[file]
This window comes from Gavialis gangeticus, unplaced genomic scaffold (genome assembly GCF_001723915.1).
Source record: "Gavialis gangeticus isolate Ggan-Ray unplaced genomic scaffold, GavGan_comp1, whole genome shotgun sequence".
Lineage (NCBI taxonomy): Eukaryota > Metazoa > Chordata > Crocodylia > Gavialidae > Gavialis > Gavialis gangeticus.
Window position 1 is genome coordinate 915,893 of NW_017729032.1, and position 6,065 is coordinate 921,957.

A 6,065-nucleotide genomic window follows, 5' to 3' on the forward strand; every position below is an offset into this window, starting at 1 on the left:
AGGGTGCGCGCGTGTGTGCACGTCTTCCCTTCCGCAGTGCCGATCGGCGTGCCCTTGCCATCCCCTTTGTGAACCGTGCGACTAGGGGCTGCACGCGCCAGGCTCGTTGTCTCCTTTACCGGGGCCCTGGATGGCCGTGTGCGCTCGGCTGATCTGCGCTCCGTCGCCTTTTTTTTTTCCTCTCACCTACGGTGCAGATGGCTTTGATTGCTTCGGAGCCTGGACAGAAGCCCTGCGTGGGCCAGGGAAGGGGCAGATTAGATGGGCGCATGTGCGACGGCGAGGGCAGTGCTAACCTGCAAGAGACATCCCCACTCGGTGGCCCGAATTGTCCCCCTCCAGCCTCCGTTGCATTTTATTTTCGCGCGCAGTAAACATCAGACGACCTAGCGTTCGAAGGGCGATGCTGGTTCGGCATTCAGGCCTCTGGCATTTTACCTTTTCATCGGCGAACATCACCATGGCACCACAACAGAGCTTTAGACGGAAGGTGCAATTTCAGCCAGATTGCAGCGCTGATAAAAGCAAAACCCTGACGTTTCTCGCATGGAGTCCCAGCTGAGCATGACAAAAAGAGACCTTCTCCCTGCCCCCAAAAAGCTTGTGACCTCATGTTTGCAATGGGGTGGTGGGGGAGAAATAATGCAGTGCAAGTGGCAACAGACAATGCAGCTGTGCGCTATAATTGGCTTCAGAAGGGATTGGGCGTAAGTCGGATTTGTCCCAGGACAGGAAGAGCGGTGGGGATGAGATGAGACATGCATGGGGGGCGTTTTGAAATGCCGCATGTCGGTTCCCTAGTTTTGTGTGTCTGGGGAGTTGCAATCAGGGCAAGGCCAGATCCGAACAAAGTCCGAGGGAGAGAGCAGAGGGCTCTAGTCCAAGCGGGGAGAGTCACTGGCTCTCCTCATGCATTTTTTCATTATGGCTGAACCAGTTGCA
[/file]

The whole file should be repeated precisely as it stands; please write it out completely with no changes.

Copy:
This window comes from Gavialis gangeticus, unplaced genomic scaffold (genome assembly GCF_001723915.1).
Source record: "Gavialis gangeticus isolate Ggan-Ray unplaced genomic scaffold, GavGan_comp1, whole genome shotgun sequence".
Lineage (NCBI taxonomy): Eukaryota > Metazoa > Chordata > Crocodylia > Gavialidae > Gavialis > Gavialis gangeticus.
Window position 1 is genome coordinate 915,893 of NW_017729032.1, and position 6,065 is coordinate 921,957.

A 6,065-nucleotide genomic window follows, 5' to 3' on the forward strand; every position below is an offset into this window, starting at 1 on the left:
AGGGTGCGCGCGTGTGTGCACGTCTTCCCTTCCGCAGTGCCGATCGGCGTGCCCTTGCCATCCCCTTTGTGAACCGTGCGACTAGGGGCTGCACGCGCCAGGCTCGTTGTCTCCTTTACCGGGGCCCTGGATGGCCGTGTGCGCTCGGCTGATCTGCGCTCCGTCGCCTTTTTTTTTTCCTCTCACCTACGGTGCAGATGGCTTTGATTGCTTCGGAGCCTGGACAGAAGCCCTGCGTGGGCCAGGGAAGGGGCAGATTAGATGGGCGCATGTGCGACGGCGAGGGCAGTGCTAACCTGCAAGAGACATCCCCACTCGGTGGCCCGAATTGTCCCCCTCCAGCCTCCGTTGCATTTTATTTTCGCGCGCAGTAAACATCAGACGACCTAGCGTTCGAAGGGCGATGCTGGTTCGGCATTCAGGCCTCTGGCATTTTACCTTTTCATCGGCGAACATCACCATGGCACCACAACAGAGCTTTAGACGGAAGGTGCAATTTCAGCCAGATTGCAGCGCTGATAAAAGCAAAACCCTGACGTTTCTCGCATGGAGTCCCAGCTGAGCATGACAAAAAGAGACCTTCTCCCTGCCCCCAAAAAGCTTGTGACCTCATGTTTGCAATGGGGTGGTGGGGGAGAAATAATGCAGTGCAAGTGGCAACAGACAATGCAGCTGTGCGCTATAATTGGCTTCAGAAGGGATTGGGCGTAAGTCGGATTTGTCCCAGGACAGGAAGAGCGGTGGGGATGAGATGAGACATGCATGGGGGGCGTTTTGAAATGCCGCATGTCGGTTCCCTAGTTTTGTGTGTCTGGGGAGTTGCAATCAGGGCAAGGCCAGATCCGAACAAAGTCCGAGGGAGAGAGCAGAGGGCTCTAGTCCAAGCGGGGAGAGTCACTGGCTCTCCTCATGCATTTTTTCATTATGGCTGAACCAGTTGCA